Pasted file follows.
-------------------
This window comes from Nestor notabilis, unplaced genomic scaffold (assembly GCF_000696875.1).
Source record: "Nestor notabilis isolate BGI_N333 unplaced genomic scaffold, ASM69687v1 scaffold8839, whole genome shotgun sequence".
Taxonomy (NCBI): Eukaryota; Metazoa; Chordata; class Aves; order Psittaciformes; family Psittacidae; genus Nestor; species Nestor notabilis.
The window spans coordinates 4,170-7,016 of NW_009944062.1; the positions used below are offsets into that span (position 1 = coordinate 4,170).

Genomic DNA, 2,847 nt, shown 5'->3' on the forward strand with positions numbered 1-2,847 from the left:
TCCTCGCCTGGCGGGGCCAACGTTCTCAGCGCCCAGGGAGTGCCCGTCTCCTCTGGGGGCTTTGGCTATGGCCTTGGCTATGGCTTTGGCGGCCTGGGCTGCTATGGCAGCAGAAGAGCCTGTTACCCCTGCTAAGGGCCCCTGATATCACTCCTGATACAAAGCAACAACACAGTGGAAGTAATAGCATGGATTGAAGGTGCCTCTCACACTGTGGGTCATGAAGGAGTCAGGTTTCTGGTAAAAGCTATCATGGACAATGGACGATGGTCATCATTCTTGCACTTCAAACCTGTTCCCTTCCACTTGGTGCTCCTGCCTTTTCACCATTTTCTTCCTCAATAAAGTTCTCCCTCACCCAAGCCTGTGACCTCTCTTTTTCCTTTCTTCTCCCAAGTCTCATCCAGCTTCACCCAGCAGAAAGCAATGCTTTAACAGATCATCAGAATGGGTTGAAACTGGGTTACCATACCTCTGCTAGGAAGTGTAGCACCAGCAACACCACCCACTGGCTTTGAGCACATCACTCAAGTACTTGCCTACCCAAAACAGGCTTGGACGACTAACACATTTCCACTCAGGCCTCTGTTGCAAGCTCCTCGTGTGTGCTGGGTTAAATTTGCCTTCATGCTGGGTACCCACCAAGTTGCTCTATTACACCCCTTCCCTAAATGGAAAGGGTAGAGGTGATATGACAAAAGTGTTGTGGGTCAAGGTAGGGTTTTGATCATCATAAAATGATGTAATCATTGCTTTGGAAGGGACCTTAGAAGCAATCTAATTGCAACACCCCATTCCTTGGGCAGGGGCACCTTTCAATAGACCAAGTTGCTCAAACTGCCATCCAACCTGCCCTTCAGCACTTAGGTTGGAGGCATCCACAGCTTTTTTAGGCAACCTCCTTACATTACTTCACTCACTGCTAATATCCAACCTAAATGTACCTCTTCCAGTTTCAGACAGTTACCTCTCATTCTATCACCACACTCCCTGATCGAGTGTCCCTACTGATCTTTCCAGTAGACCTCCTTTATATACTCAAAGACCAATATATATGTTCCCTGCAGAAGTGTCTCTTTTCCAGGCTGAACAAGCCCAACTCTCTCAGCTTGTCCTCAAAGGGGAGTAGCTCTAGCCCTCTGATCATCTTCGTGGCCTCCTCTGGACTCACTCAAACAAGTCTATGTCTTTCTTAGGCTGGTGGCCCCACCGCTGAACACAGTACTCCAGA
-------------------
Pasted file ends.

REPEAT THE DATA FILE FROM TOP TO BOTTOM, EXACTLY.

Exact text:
This window comes from Nestor notabilis, unplaced genomic scaffold (assembly GCF_000696875.1).
Source record: "Nestor notabilis isolate BGI_N333 unplaced genomic scaffold, ASM69687v1 scaffold8839, whole genome shotgun sequence".
Taxonomy (NCBI): Eukaryota; Metazoa; Chordata; class Aves; order Psittaciformes; family Psittacidae; genus Nestor; species Nestor notabilis.
The window spans coordinates 4,170-7,016 of NW_009944062.1; the positions used below are offsets into that span (position 1 = coordinate 4,170).

Genomic DNA, 2,847 nt, shown 5'->3' on the forward strand with positions numbered 1-2,847 from the left:
TCCTCGCCTGGCGGGGCCAACGTTCTCAGCGCCCAGGGAGTGCCCGTCTCCTCTGGGGGCTTTGGCTATGGCCTTGGCTATGGCTTTGGCGGCCTGGGCTGCTATGGCAGCAGAAGAGCCTGTTACCCCTGCTAAGGGCCCCTGATATCACTCCTGATACAAAGCAACAACACAGTGGAAGTAATAGCATGGATTGAAGGTGCCTCTCACACTGTGGGTCATGAAGGAGTCAGGTTTCTGGTAAAAGCTATCATGGACAATGGACGATGGTCATCATTCTTGCACTTCAAACCTGTTCCCTTCCACTTGGTGCTCCTGCCTTTTCACCATTTTCTTCCTCAATAAAGTTCTCCCTCACCCAAGCCTGTGACCTCTCTTTTTCCTTTCTTCTCCCAAGTCTCATCCAGCTTCACCCAGCAGAAAGCAATGCTTTAACAGATCATCAGAATGGGTTGAAACTGGGTTACCATACCTCTGCTAGGAAGTGTAGCACCAGCAACACCACCCACTGGCTTTGAGCACATCACTCAAGTACTTGCCTACCCAAAACAGGCTTGGACGACTAACACATTTCCACTCAGGCCTCTGTTGCAAGCTCCTCGTGTGTGCTGGGTTAAATTTGCCTTCATGCTGGGTACCCACCAAGTTGCTCTATTACACCCCTTCCCTAAATGGAAAGGGTAGAGGTGATATGACAAAAGTGTTGTGGGTCAAGGTAGGGTTTTGATCATCATAAAATGATGTAATCATTGCTTTGGAAGGGACCTTAGAAGCAATCTAATTGCAACACCCCATTCCTTGGGCAGGGGCACCTTTCAATAGACCAAGTTGCTCAAACTGCCATCCAACCTGCCCTTCAGCACTTAGGTTGGAGGCATCCACAGCTTTTTTAGGCAACCTCCTTACATTACTTCACTCACTGCTAATATCCAACCTAAATGTACCTCTTCCAGTTTCAGACAGTTACCTCTCATTCTATCACCACACTCCCTGATCGAGTGTCCCTACTGATCTTTCCAGTAGACCTCCTTTATATACTCAAAGACCAATATATATGTTCCCTGCAGAAGTGTCTCTTTTCCAGGCTGAACAAGCCCAACTCTCTCAGCTTGTCCTCAAAGGGGAGTAGCTCTAGCCCTCTGATCATCTTCGTGGCCTCCTCTGGACTCACTCAAACAAGTCTATGTCTTTCTTAGGCTGGTGGCCCCACCGCTGAACACAGTACTCCAGA